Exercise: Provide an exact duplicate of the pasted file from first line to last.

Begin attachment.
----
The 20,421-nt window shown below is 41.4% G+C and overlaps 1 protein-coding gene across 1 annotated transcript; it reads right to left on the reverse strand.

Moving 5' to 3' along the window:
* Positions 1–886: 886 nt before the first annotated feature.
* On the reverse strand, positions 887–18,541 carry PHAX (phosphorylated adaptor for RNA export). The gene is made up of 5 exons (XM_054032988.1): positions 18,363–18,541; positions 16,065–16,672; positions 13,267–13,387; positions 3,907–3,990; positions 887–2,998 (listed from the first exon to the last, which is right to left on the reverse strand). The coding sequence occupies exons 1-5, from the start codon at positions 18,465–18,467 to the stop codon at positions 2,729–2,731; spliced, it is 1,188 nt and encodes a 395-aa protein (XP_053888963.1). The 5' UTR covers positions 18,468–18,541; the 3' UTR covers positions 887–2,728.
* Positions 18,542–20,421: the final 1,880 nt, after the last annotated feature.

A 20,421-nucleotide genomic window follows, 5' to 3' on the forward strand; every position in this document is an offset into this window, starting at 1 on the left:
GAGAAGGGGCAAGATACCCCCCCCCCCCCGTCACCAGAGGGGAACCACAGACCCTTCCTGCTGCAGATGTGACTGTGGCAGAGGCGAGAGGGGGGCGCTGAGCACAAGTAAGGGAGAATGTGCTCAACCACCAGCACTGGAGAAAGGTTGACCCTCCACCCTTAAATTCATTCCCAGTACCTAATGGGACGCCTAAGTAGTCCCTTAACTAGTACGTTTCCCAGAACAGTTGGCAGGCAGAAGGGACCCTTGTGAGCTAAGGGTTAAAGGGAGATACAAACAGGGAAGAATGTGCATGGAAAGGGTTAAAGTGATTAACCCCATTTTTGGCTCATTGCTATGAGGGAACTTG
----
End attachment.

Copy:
The 20,421-nt window shown below is 41.4% G+C and overlaps 1 protein-coding gene across 1 annotated transcript; it reads right to left on the reverse strand.

Moving 5' to 3' along the window:
* Positions 1–886: 886 nt before the first annotated feature.
* On the reverse strand, positions 887–18,541 carry PHAX (phosphorylated adaptor for RNA export). The gene is made up of 5 exons (XM_054032988.1): positions 18,363–18,541; positions 16,065–16,672; positions 13,267–13,387; positions 3,907–3,990; positions 887–2,998 (listed from the first exon to the last, which is right to left on the reverse strand). The coding sequence occupies exons 1-5, from the start codon at positions 18,465–18,467 to the stop codon at positions 2,729–2,731; spliced, it is 1,188 nt and encodes a 395-aa protein (XP_053888963.1). The 5' UTR covers positions 18,468–18,541; the 3' UTR covers positions 887–2,728.
* Positions 18,542–20,421: the final 1,880 nt, after the last annotated feature.

A 20,421-nucleotide genomic window follows, 5' to 3' on the forward strand; every position in this document is an offset into this window, starting at 1 on the left:
GAGAAGGGGCAAGATACCCCCCCCCCCCCGTCACCAGAGGGGAACCACAGACCCTTCCTGCTGCAGATGTGACTGTGGCAGAGGCGAGAGGGGGGCGCTGAGCACAAGTAAGGGAGAATGTGCTCAACCACCAGCACTGGAGAAAGGTTGACCCTCCACCCTTAAATTCATTCCCAGTACCTAATGGGACGCCTAAGTAGTCCCTTAACTAGTACGTTTCCCAGAACAGTTGGCAGGCAGAAGGGACCCTTGTGAGCTAAGGGTTAAAGGGAGATACAAACAGGGAAGAATGTGCATGGAAAGGGTTAAAGTGATTAACCCCATTTTTGGCTCATTGCTATGAGGGAACTTG